The six-speed transmission is mated to a wet APC clutch and shifts seamlessly, although it hides neutral from time to time. The fuelling felt linear and direct throughout my ride with plenty of roost available at any point it was needed.
Ride height is 9.4 inches and the fully adjustable Kayaba suspension gives 7.9 inches of travel, both front and rear. The front forks are now 46mm USD units, compared to the 41mm cartridge forks found on other Scrambler models.
Ergonomics At 33.9-inches in height, the Desert Sled’s saddle is not sized for shorter riders. That being said, Ducati’s engineers did a great job of shaping the seat to make it comfortable, and it was slim enough for me to stand flat-footed at the lights.
The tapered seat also made it easy to lock my knees on the tank during our off road adventures. At 6 feet tall with a 32-inch inseam, I had no issues whatsoever—although some of the more vertically challenged riders in our group struggled for purchase when the tarmac disappeared.
The bars are wide and flat, and other than rotating them a degree or two forward for a better standing grip, there’s little I would change here. The single round digital gauge is a carryover from the other Scrambler models but it does everything you need it to—and it’s easily visible in variable conditions. Personally, I’d like to see a gear indicator and possibly a different tach display, but those gripes are purely subjective.
The pegs are well placed, allowing easy transitions from seated to standing. They sit high enough and only sparked once in the twisties. My bike was equipped with optional bear-trap style pegs, due to the technical nature of the off-road course, but the standard set sit at the same height and have removable rubbers to help absorb vibrations. They add comfort during relaxed riding stints, but this isn’t exactly a touring machine.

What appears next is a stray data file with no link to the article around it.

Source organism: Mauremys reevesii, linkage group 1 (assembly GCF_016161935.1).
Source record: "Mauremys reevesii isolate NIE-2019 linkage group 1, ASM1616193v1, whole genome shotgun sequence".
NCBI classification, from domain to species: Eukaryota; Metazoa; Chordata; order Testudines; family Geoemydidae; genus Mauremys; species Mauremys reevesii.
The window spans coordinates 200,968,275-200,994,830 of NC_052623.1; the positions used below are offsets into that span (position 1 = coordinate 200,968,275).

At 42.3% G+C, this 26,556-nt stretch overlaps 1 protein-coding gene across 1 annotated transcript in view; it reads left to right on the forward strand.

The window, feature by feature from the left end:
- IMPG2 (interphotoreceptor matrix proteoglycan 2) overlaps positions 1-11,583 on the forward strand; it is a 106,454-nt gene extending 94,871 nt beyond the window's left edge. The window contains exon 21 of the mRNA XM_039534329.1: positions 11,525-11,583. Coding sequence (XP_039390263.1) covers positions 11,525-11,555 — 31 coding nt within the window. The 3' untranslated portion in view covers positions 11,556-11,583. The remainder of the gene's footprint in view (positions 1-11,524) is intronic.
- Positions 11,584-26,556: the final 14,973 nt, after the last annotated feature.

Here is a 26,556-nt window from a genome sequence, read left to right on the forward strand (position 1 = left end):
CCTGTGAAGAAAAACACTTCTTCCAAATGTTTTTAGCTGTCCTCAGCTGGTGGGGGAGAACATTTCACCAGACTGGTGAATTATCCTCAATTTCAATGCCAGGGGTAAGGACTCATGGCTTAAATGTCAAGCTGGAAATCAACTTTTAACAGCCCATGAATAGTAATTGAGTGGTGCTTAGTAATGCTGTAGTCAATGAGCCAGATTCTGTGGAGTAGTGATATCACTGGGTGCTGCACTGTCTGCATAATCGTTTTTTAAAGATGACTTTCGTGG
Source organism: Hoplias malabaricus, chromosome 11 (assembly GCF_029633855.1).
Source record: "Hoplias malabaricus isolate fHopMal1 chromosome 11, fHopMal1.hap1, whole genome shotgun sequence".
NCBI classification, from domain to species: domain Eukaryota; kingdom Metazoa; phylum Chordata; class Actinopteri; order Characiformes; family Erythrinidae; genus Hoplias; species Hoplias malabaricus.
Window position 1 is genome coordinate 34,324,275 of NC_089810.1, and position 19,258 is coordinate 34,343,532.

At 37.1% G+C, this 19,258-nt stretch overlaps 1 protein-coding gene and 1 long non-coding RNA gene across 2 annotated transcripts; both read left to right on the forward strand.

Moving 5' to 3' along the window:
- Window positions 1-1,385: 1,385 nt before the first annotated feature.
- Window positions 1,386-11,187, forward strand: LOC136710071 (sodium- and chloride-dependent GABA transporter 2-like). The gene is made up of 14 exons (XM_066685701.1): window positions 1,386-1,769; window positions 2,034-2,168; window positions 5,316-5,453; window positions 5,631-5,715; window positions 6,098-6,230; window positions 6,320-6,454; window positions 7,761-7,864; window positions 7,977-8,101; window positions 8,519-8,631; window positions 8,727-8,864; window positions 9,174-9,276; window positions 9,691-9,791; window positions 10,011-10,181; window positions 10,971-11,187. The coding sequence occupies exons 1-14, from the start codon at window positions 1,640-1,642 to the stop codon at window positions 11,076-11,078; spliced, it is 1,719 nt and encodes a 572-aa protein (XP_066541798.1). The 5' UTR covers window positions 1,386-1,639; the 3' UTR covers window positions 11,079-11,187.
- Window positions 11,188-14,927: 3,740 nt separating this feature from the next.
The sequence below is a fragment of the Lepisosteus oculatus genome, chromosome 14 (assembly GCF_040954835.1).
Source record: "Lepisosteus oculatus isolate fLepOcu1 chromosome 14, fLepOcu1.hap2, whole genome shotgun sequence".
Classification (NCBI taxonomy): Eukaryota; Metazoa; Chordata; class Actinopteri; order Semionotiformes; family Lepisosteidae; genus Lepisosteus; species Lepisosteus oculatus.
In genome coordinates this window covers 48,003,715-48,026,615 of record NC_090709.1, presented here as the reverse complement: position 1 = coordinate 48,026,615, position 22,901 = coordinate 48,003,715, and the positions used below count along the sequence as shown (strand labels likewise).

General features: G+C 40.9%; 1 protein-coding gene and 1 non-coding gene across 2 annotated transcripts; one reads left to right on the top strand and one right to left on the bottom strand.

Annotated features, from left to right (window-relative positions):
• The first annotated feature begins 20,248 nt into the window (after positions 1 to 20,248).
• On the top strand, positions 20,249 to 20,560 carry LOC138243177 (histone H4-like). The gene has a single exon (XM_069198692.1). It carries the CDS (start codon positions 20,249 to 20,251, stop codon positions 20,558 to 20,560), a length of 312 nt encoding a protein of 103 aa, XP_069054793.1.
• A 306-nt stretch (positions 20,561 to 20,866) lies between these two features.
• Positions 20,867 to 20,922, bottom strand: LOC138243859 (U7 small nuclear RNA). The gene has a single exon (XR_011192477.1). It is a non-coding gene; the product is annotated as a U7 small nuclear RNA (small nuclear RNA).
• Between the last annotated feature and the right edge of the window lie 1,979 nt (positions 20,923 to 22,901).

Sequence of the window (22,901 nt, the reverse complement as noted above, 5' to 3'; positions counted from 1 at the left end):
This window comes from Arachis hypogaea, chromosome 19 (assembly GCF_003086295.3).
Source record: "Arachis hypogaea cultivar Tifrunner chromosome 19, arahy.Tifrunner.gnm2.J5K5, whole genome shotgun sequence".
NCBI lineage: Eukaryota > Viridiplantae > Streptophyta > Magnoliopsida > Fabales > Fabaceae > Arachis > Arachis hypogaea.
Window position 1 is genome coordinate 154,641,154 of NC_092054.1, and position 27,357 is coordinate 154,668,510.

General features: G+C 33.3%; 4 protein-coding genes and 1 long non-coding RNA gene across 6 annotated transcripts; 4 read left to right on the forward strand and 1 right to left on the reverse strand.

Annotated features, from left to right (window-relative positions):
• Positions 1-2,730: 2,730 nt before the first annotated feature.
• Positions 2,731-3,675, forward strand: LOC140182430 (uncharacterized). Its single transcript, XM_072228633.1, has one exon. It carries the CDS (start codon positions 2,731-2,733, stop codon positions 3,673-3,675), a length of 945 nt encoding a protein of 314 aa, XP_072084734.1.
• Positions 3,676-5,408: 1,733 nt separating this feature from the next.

The Ride It’s not often that a bike exceeds my expectations, but this one definitely did. I’d sussed out that it could hold its own in the dirt in the hands of a pro, but I didn’t think it’d fare so well for me.
Our ride began with a very technical negotiation of about six kilometers of fresh sand wash. It was the kind of terrain that should have chewed up the big Duc, and spat us both out in a cloud of dust; the kind of terrain Ducati accountants have nightmares about. I won’t say it was easy, but with enough speed and commitment the fat front tire found some float, and I could bomb through the mush.
With a bike this heavy (and an engine this torquey), less-than-delicate throttle modulation can quickly end your fun. On our second time through the deep stuff, heading back for lunch, it was infinitely tougher to stay upright. The sand had been churned with cross-ruts everywhere, and many riders were moving at a slower pace.
Plodding along caused the front end to plow, and I could feel the Sled’s heft trying to bury us both. And I soon experienced how hard it can be to right the beast when it starts to get away: It takes some serious effort and some well-timed dabs, but it can be done.
In the interests of filing a comprehensive report, I also examined how easy it is to wake up the Duc up after it decides to take a nap. Twice. A thinner front tire might help matters, but I honestly doubt it’d be worth the trouble. In the hands of faster and more experienced off-roaders there was less drama, but all agreed that deep sand isn’t the terrain you should be searching out on this beast.
Once out of the soft stuff though, the Sled hauls ass with the best of them. It’s comfortable and responsive in a standing position, and made short work of the two-track trails running around Fort Bravo.